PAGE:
In its editorial on 28 July, the paper explores the reasons behind the poor quality of Indonesia's airlines
JAKARTA (THE JAKARTA POST/ASIA NEWS NETWORK) - All this time, we have been thinking that Indonesia's abysmal air safety record resulted mostly from domestic airlines' penchant for cutting corners and flouting regulations in search of a shortcut to profitability.
After all, a survey conducted in 2016 on 407 airlines around the world found that nine of the 10 worst-performing airlines were from Indonesia. No wonder some of our airlines were barred from flying to Europe and North America.
Earlier this week, we heard another reason to be fearful of flying in this country in a shocking revelation by the Indonesian Air Traffic Controllers Association (IATCA).
The organisation claimed that air traffic controllers, especially at the country's biggest air hub, Soekarno-Hatta International Airport, are struggling to cope with the rapid expansion of air travel.
In a press statement, the IATCA said that a decision by state-run air navigation company AirNav to allow 84 take-offs and landings per hour at the airport could lead to more accidents. It claimed that AirNav's decision violated a ministerial regulation that caps the use of the airport's runways at 74 aircraft per hour, plus four irregular flights in cases of emergency.
That claim is not without merit.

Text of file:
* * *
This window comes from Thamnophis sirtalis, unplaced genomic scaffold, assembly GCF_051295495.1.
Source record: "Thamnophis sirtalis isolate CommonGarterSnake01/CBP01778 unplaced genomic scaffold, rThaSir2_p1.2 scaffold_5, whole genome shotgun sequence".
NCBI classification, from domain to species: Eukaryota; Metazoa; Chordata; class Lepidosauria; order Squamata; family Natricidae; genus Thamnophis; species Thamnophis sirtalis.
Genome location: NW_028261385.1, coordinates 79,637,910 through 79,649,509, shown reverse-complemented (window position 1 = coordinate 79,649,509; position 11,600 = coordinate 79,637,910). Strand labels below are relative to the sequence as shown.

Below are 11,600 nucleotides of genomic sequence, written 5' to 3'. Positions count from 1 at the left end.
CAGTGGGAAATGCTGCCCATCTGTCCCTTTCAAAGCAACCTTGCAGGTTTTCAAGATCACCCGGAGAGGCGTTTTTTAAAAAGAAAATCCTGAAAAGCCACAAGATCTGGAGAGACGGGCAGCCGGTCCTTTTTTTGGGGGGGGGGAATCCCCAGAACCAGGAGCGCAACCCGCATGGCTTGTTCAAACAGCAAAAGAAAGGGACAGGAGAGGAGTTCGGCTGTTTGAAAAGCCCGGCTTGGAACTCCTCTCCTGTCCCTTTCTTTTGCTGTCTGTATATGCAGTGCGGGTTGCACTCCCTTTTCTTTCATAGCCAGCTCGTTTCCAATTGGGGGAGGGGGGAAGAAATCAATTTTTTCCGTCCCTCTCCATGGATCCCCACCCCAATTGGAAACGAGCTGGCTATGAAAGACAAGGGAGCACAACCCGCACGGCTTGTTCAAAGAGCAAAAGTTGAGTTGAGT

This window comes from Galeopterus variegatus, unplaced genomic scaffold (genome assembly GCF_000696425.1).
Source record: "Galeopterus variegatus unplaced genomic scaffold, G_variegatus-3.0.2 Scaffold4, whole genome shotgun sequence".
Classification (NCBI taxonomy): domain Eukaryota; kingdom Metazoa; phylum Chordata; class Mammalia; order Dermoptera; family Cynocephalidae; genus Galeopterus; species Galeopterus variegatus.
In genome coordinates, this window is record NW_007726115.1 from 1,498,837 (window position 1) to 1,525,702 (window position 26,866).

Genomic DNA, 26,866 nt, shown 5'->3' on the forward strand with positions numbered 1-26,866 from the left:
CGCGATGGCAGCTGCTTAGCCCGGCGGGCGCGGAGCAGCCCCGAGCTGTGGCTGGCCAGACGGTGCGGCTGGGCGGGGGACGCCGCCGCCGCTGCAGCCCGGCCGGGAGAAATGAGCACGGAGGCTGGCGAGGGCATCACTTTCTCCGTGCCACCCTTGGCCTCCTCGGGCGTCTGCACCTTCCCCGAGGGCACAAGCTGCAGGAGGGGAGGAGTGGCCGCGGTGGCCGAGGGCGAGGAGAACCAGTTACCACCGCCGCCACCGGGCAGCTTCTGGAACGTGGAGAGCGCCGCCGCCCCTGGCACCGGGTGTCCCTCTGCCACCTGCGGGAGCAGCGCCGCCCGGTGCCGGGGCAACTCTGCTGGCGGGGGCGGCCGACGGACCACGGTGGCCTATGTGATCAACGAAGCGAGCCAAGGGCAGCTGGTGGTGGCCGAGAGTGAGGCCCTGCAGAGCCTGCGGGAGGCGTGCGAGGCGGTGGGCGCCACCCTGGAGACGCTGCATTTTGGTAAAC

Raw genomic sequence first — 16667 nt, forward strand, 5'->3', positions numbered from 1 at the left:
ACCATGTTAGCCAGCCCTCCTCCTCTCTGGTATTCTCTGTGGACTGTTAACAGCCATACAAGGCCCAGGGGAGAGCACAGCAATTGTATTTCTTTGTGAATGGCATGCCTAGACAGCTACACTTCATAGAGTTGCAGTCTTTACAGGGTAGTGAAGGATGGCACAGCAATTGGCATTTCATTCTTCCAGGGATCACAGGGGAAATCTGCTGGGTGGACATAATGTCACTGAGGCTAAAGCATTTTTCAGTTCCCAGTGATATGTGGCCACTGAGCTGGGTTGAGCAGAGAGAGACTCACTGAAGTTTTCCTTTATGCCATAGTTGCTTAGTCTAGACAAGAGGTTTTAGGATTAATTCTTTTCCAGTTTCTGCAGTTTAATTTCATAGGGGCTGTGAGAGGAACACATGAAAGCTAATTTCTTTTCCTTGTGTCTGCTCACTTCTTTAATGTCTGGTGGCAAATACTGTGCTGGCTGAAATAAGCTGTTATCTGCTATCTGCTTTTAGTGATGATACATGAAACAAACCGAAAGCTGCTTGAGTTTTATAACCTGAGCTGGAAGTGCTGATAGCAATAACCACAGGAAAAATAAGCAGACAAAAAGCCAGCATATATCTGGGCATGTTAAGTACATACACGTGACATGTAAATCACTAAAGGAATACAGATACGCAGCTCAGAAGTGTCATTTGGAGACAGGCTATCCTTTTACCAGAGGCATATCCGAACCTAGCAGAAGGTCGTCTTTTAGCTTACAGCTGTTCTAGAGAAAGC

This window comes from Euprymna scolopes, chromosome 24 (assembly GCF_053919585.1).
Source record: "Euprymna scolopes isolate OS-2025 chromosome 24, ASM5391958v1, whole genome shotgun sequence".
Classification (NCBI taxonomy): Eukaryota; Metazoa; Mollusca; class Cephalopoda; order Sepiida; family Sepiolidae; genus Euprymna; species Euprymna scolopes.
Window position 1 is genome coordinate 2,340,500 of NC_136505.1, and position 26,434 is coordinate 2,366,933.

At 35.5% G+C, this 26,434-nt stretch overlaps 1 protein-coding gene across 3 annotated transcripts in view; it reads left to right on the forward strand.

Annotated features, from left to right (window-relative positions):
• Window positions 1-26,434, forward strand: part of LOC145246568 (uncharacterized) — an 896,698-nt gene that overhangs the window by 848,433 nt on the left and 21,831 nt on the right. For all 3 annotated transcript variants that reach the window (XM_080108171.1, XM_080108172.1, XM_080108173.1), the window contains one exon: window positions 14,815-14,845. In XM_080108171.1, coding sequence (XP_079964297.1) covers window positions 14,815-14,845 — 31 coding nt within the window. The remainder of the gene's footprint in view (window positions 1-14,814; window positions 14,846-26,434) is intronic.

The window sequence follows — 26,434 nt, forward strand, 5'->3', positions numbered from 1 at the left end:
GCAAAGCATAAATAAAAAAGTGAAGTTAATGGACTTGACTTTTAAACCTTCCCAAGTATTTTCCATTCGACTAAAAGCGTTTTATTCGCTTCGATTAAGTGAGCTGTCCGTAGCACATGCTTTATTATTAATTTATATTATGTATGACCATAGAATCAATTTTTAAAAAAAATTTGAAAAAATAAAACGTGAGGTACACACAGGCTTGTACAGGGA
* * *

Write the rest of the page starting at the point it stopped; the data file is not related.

In recent months, we have heard reports of near-collisions on the tarmac and in the air above the airport.
AirNav itself has confirmed that two aircraft came close to colliding with each other on the runway of Soekarno-Hatta on June 18. Last year, two Lion Air planes at the airport collided on the ground, fortunately causing only material damage.
An air traffic controller's job is recognised as one of the most stressful occupations, as it requires total concentration and errors can have grave consequences.
The procedure at the Soekarno-Hatta airport is that air traffic controllers work for a maximum of two hours before taking a two-hour break.
Considering this, we should give credence to the IATCA's claim that they cannot deal with more flights and that the greater workload could mean that they have to compromise on some of the safety procedures. The IATCA also made a damning accusation that more flights were added to their schedule only to accommodate demands from airlines that had directly proposed their flight plans to AirNav.
Responding to that complaint, AirNav insists that no regulations had been breached in its decision to allow for more take-offs and landings and that the increase was to accommodate rising demand on the back of a growing economy and tourism.
This back-and-forth has exposed problems affecting our air navigation system and, as air travellers, we will have to deal with the consequences. AirNav should immediately find a solution for a problem that could likely be solved by better human resource management.
The AirNav said it had invested 2.2 trillion rupiah (S$2 billion) last year and 2.1 trillion rupiah this year to buy new technology to better monitor aircraft movement. Maybe it is time to invest more in human resources.
The Jakarta Post is a member of The Straits Times media partner Asia News Network, an alliance of 22 news media entities.